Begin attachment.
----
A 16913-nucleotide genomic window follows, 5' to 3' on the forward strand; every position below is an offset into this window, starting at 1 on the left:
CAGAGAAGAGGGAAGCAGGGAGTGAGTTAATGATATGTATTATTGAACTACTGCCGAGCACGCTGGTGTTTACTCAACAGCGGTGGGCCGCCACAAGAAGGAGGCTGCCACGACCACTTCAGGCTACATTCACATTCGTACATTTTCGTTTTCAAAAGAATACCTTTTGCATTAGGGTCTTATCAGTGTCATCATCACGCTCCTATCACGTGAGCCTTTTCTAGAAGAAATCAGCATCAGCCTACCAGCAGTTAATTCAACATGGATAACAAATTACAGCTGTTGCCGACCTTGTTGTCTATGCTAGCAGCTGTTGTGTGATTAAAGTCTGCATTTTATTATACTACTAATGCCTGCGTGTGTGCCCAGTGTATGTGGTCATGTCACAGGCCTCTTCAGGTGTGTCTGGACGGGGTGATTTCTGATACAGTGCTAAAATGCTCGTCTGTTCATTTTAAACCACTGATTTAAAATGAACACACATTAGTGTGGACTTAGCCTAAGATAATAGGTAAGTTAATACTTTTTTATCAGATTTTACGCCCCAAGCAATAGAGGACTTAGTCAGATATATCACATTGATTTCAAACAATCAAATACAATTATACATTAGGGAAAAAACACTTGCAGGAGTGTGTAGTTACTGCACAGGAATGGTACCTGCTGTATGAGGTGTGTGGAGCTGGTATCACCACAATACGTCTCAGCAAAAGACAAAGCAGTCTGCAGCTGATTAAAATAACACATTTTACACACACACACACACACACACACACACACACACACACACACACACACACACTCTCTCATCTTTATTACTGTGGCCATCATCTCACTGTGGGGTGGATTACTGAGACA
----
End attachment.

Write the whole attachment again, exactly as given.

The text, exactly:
A 16913-nucleotide genomic window follows, 5' to 3' on the forward strand; every position below is an offset into this window, starting at 1 on the left:
CAGAGAAGAGGGAAGCAGGGAGTGAGTTAATGATATGTATTATTGAACTACTGCCGAGCACGCTGGTGTTTACTCAACAGCGGTGGGCCGCCACAAGAAGGAGGCTGCCACGACCACTTCAGGCTACATTCACATTCGTACATTTTCGTTTTCAAAAGAATACCTTTTGCATTAGGGTCTTATCAGTGTCATCATCACGCTCCTATCACGTGAGCCTTTTCTAGAAGAAATCAGCATCAGCCTACCAGCAGTTAATTCAACATGGATAACAAATTACAGCTGTTGCCGACCTTGTTGTCTATGCTAGCAGCTGTTGTGTGATTAAAGTCTGCATTTTATTATACTACTAATGCCTGCGTGTGTGCCCAGTGTATGTGGTCATGTCACAGGCCTCTTCAGGTGTGTCTGGACGGGGTGATTTCTGATACAGTGCTAAAATGCTCGTCTGTTCATTTTAAACCACTGATTTAAAATGAACACACATTAGTGTGGACTTAGCCTAAGATAATAGGTAAGTTAATACTTTTTTATCAGATTTTACGCCCCAAGCAATAGAGGACTTAGTCAGATATATCACATTGATTTCAAACAATCAAATACAATTATACATTAGGGAAAAAACACTTGCAGGAGTGTGTAGTTACTGCACAGGAATGGTACCTGCTGTATGAGGTGTGTGGAGCTGGTATCACCACAATACGTCTCAGCAAAAGACAAAGCAGTCTGCAGCTGATTAAAATAACACATTTTACACACACACACACACACACACACACACACACACACACACACACACACACACTCTCTCATCTTTATTACTGTGGCCATCATCTCACTGTGGGGTGGATTACTGAGACA